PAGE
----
- Author: Dell SecureWorks Counter Threat Unit™ Threat Intelligence
- Date: 15 June 2015
Malware authors are evolving their techniques to evade network and host-based detection mechanisms. Stegoloader could represent an emerging trend in malware: the use of digital steganography to hide malicious code. The Stegoloader malware family (also known as Win32/Gatak.DR and TSPY_GATAK.GTK despite not sharing any similarities with the Gataka banking trojan) was first identified at the end of 2013 and has attracted little public attention. Dell SecureWorks Counter Threat Unit(TM) (CTU) researchers have analyzed multiple variants of this malware, which stealthily steals information from compromised systems. Stegoloader's modular design allows its operator to deploy modules as necessary, limiting the exposure of the malware capabilities during investigations and reverse engineering analysis. This limited exposure makes it difficult to fully assess the threat actors' intent. The modules analyzed by CTU researchers list recently accessed documents, enumerate installed programs, list recently visited websites, steal passwords, and steal installation files for the IDA tool.
Stegoloader has a modular design and uses digital steganography to hide its main module's code inside a Portable Network Graphics (PNG) image downloaded from a legitimate website. Other malware families have used this technique, including the Lurk downloader, which CTU researchers analyzed in April 2014. At the end of 2014, CTU researchers also observed the Neverquest version of the Gozi trojan using this technology to hide information on its backup command and control (C2) server.
Stegoloader’s deployment module downloads and launches the main module; it does not have persistence. Before deploying other modules, the malware checks that it is not running in an analysis environment. For example, the deployment module monitors mouse cursor movements by making multiple calls to the GetCursorPos function. If the mouse always changes position, or if it does not change position, the malware terminates without exhibiting any malicious activity.
In another effort to slow down static analysis, most of the strings found in the binary are constructed on the program stack before being used. This standard malware technique ensures that strings are not stored in clear text inside the malware body but rather are constructed dynamically, complicating detection and analysis.
Before executing its main function, Stegoloader lists the running processes on the system and terminates if a process name contains one of the strings in Table 1. Most of the strings represent security products or tools used for reverse engineering. Stegoloader does not execute its main program code if it detects analysis or security tools on the system.
Table 1. Strings causing Stegoloader to terminate.
At every stage of its execution, the deployment module reports its status to a C2 server using HTTP GET requests. Figure 1 shows a trace of reports sent from a compromised system to its C2 server. The GET requests are constructed from a list of preconfigured URLs. In the example shown in Figure 1, the first string after the "report_" substring is the hex-encoded name of the computer where the malware is running. The second substring is a hex-encoded pointer used to list files in the victim's home directory (returned by the FindFirstFileA() function). Appendix A lists the status messages that can be sent by the Stegoloader deployment module.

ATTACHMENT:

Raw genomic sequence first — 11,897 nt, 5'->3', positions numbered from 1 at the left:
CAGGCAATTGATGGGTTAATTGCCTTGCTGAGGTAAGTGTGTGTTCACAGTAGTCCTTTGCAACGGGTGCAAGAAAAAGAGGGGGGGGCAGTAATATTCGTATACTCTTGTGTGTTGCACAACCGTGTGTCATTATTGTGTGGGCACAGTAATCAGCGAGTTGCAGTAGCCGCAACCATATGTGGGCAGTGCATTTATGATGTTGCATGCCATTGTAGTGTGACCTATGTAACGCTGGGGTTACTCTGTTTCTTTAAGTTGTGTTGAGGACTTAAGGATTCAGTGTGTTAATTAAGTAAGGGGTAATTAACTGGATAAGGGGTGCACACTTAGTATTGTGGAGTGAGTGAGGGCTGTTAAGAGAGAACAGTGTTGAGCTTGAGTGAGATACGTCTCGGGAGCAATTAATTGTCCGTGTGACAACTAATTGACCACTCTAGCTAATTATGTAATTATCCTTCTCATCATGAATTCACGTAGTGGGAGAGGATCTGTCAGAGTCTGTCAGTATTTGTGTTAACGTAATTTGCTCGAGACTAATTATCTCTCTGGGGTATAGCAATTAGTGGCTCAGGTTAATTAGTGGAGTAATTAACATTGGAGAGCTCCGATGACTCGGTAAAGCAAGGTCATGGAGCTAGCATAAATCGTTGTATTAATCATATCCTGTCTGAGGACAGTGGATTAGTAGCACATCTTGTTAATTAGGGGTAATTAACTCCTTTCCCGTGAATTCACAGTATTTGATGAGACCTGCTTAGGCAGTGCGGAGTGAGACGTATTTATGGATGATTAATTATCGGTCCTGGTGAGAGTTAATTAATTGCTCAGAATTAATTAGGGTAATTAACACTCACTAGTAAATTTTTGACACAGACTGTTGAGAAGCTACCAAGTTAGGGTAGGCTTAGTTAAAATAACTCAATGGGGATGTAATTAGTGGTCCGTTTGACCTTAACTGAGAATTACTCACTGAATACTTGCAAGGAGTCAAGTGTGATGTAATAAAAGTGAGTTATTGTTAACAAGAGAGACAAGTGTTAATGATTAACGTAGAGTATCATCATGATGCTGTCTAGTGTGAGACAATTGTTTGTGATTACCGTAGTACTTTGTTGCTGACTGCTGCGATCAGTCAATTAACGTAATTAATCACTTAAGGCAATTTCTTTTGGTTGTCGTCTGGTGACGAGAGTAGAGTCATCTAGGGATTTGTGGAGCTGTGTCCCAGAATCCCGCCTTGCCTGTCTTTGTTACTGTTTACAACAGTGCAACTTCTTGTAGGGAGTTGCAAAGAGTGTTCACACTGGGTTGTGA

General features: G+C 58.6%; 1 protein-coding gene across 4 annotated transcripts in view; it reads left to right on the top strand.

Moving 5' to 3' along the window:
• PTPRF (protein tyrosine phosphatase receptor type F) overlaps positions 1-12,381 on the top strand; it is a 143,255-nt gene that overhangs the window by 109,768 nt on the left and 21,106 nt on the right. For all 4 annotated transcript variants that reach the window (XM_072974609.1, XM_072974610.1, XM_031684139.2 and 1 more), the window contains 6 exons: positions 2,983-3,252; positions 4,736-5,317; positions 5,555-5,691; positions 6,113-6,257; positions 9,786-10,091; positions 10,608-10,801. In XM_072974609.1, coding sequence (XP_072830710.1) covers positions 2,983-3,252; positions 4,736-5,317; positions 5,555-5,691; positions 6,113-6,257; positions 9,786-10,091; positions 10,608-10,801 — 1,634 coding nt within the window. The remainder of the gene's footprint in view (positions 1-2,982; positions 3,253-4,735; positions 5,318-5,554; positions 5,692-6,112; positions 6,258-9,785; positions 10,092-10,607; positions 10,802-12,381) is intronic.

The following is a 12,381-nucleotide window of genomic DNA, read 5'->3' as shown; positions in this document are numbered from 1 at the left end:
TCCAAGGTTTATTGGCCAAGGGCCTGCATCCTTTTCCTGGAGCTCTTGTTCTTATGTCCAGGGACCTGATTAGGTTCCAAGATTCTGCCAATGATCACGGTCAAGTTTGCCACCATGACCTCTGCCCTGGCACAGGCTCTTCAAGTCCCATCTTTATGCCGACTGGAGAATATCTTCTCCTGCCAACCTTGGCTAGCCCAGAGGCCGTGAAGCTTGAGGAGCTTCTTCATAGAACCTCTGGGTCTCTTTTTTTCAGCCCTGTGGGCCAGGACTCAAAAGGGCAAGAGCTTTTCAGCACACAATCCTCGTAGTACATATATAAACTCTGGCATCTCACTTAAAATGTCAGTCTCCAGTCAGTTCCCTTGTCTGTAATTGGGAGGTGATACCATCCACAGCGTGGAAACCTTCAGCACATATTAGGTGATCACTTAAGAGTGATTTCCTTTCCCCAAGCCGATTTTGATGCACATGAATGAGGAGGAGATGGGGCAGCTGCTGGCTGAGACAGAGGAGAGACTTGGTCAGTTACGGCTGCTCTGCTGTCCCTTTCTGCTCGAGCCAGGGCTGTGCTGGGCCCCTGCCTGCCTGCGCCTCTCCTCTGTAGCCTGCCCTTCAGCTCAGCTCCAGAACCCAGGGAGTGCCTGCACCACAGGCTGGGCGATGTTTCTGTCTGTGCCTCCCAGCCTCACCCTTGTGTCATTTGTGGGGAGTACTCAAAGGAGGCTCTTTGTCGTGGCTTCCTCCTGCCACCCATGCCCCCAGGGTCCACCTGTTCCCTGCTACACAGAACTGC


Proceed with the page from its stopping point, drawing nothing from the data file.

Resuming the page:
The deployment module fetches a PNG image from a legitimate hosting website (see Figure 2). The image's URL is hard-coded in the binary. After downloading the image, Stegoloader uses the gdiplus library to decompress the image, access each pixel, and extract the least significant bit from the color of each pixel. The extracted data stream is decrypted using the RC4 algorithm and a hard-coded key. Neither the PNG image nor the decrypted code is saved to disk, making the malware difficult to find via traditional disk-based signature analysis. The image's URL and the RC4 key vary in the samples analyzed by CTU researchers.
After the main Stegoloader module is downloaded and decrypted, the deployment module transfers execution to the main module, which resides in a memory area that has been allocated for this purpose. The deployment module is dormant until the main module finishes executing. When the main module terminates, the deployment module sends a last report to its C2 server indicating the main module has finished, and then it also terminates.
The main Stegoloader module communicates with its C2 server via HTTP POST requests (see Figure 3) and executes commands sent by the malware operator. Communications are encrypted using the RC4 algorithm and a hard-coded 16-byte key. The POST URL is hard-coded in the body of the malware.
Figure 4 shows the decrypted header of an HTTP POST request performed by a compromised system.
- The first 16 bytes (in red) are randomly generated and change with each request.
- The next 16 bytes (in blue) are also randomly generated but are used as a session identifier. They are constant across all messages sent from a compromised system during the same execution of the malware.